Jewish Culture at CYJ
Camp Young Judaea is one of a kind! We are a private, non-profit camp not affiliated with any organization or branch of Judaism.
Our campers and counselors come from a variety of Jewish backgrounds — we have kids who attend Jewish day schools and kids who go to public school. Some of our campers can speak Hebrew fluently, others don’t know a word of Hebrew. Many of our campers attend Hebrew school, some do not. Some live in predominately Jewish areas and have many Jewish friends, some live in towns where they are the only Jewish family. Our campers come from all over the United States (mostly the East Coast, but we have plenty of happy kids from California, Texas, Arizona and other states), with some campers coming all the way from Israel and other foreign countries!
While we come from many different backgrounds, we all have one goal in common: to be part of a fantastic Jewish experience where respect and understanding are paramount. We promote and encourage this atmosphere by providing a dynamic Jewish cultural experience that incorporates informal learning with plenty of singing and ruach (spirit), a warm supportive staff, and opportunities to question and appreciate the rich diversity of what it means to be Jewish. (see below for more information)
Our food is kosher; we are an egalitarian community. We do not hold a daily minyan or prayer service, although we do say motzi (prayer before meals) and the birkat hamazon (after dinner prayer). On Friday night we conduct an outdoor service in our beautiful grove; on Saturday mornings campers have the option of either choosing a contemporary or a traditional service. Some members of our community are themselves shomer Shabbas (observant of the Sabbath) but please note that on Shabbat the camp does use electricity.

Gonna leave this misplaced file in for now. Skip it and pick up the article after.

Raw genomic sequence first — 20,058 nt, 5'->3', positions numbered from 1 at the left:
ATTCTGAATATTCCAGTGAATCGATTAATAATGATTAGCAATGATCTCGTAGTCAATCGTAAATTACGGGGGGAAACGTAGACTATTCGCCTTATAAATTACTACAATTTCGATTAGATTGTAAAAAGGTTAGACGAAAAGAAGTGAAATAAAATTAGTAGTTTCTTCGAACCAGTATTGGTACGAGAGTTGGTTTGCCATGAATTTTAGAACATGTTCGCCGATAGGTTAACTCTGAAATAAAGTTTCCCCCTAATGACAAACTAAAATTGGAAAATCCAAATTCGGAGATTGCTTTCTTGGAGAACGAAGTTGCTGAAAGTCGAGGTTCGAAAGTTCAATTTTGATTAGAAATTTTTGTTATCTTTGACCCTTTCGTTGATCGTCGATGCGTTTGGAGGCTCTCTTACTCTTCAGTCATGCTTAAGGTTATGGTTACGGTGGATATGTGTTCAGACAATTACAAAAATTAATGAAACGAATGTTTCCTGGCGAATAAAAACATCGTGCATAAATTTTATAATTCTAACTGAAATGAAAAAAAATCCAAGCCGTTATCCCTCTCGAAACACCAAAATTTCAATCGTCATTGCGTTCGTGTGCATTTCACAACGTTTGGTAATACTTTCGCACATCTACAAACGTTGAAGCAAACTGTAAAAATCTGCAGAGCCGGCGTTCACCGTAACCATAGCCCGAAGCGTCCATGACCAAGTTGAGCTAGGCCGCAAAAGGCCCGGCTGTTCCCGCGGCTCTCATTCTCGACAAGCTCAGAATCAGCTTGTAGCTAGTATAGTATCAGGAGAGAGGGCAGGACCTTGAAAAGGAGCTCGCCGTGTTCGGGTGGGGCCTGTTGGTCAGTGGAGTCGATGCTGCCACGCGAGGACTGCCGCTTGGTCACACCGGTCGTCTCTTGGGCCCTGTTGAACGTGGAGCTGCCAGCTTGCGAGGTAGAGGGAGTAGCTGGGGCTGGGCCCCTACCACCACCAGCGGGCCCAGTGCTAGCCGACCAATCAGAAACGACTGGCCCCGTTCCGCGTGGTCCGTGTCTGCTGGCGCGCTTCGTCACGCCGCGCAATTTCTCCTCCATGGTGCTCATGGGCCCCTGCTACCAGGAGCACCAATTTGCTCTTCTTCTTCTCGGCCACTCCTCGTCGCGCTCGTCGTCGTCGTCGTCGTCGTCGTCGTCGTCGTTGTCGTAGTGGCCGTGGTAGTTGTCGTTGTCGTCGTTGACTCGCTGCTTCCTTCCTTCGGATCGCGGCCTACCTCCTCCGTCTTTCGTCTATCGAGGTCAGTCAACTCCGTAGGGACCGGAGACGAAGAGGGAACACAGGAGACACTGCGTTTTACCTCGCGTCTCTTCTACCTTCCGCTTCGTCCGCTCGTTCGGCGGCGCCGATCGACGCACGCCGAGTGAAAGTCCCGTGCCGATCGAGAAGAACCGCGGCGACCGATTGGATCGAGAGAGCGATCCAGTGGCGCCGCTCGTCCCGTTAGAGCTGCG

Shabbat at our camp is very special. Friday night services are held in a beautiful outdoor grove area, followed by a festive meal, singing, and Israeli dancing. On Shabbat, we have a late wakeup, continental breakfast, and then a choice of two services: contemporary or traditional. After lunch, we all participate in a rousing song session (our neighbors across the lake swear they can hear us cheering and singing!!). Following Rest Hour, campers have free time: they can go to the lake for a general swim, use the tennis courts or athletic fields, engage in a sicha (discussion), or hang out with a group of friends. After dinner, we make Havdalah and begin our new week.
Three times a week, campers meet for an informal and experiential Judaica program. Our primary emphasis is to explore our connection to modern-day Israel. Classes and programs vary according to age, but range from tikkun olam (saving the world) to Jewish heroes and heroines, from understanding the roots of anti-Semitism to performing mitzvot. Through movies, arts and crafts projects, discussion groups, hikes, games, and hands-on activities, campers are intimately involved in a compelling and meaningful Jewish cultural program.
BAR/BAT MITZVAH and HEBREW TUTORING
We offer one-on-one, personalized Bar and Bat Mitzvah tutoring as well as Hebrew tutoring; there is a separate fee for this service. Please feel free to call us for more information about this program.
Camp Young Judaea offers a memorable Israel Experience program to children completing 10th grade. Open ONLY to campers who have spent at least their 9th grade summer at CYJ, the program is a multi-faceted learning and social experience. Following the program in Israel, campers return to CYJ for a 12-day Leadership Training program. The CYJ Summer Israel Experience (popularly called the “Gadna” program), is operated in conjunction with the Israeli government’s Jewish Agency for Israel.